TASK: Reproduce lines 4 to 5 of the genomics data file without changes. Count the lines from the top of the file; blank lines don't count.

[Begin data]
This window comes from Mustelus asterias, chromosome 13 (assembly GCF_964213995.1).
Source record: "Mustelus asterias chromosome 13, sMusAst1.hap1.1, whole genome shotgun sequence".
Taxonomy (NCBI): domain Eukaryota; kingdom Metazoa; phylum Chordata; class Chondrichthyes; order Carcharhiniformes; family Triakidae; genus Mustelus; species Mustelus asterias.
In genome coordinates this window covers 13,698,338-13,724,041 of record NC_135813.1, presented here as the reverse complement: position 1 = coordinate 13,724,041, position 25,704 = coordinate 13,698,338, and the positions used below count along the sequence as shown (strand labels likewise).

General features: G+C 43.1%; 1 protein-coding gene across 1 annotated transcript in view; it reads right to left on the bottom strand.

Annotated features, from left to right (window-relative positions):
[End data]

In genome coordinates this window covers 13,698,338-13,724,041 of record NC_135813.1, presented here as the reverse complement: position 1 = coordinate 13,724,041, position 25,704 = coordinate 13,698,338, and the positions used below count along the sequence as shown (strand labels likewise).

General features: G+C 43.1%; 1 protein-coding gene across 1 annotated transcript in view; it reads right to left on the bottom strand.